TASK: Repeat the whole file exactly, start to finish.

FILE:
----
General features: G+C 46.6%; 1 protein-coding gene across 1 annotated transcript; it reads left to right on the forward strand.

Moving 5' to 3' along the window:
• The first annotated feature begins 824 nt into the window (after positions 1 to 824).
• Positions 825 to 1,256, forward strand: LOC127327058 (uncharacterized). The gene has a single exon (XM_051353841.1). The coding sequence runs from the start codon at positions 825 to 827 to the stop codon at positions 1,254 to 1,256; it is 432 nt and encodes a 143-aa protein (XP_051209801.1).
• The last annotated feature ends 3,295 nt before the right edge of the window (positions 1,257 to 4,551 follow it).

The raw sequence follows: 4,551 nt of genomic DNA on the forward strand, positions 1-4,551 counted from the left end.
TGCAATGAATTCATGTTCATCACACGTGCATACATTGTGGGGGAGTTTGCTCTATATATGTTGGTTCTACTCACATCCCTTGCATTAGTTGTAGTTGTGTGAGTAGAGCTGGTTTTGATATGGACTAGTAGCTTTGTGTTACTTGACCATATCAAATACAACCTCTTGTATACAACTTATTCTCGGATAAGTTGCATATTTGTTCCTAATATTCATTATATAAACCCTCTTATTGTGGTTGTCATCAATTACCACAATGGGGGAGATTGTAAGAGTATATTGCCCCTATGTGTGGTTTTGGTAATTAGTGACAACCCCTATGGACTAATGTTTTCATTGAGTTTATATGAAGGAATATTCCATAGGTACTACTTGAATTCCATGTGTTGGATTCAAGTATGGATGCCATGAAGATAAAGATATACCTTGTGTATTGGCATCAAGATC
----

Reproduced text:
General features: G+C 46.6%; 1 protein-coding gene across 1 annotated transcript; it reads left to right on the forward strand.

Moving 5' to 3' along the window:
• The first annotated feature begins 824 nt into the window (after positions 1 to 824).
• Positions 825 to 1,256, forward strand: LOC127327058 (uncharacterized). The gene has a single exon (XM_051353841.1). The coding sequence runs from the start codon at positions 825 to 827 to the stop codon at positions 1,254 to 1,256; it is 432 nt and encodes a 143-aa protein (XP_051209801.1).
• The last annotated feature ends 3,295 nt before the right edge of the window (positions 1,257 to 4,551 follow it).

The raw sequence follows: 4,551 nt of genomic DNA on the forward strand, positions 1-4,551 counted from the left end.
TGCAATGAATTCATGTTCATCACACGTGCATACATTGTGGGGGAGTTTGCTCTATATATGTTGGTTCTACTCACATCCCTTGCATTAGTTGTAGTTGTGTGAGTAGAGCTGGTTTTGATATGGACTAGTAGCTTTGTGTTACTTGACCATATCAAATACAACCTCTTGTATACAACTTATTCTCGGATAAGTTGCATATTTGTTCCTAATATTCATTATATAAACCCTCTTATTGTGGTTGTCATCAATTACCACAATGGGGGAGATTGTAAGAGTATATTGCCCCTATGTGTGGTTTTGGTAATTAGTGACAACCCCTATGGACTAATGTTTTCATTGAGTTTATATGAAGGAATATTCCATAGGTACTACTTGAATTCCATGTGTTGGATTCAAGTATGGATGCCATGAAGATAAAGATATACCTTGTGTATTGGCATCAAGATC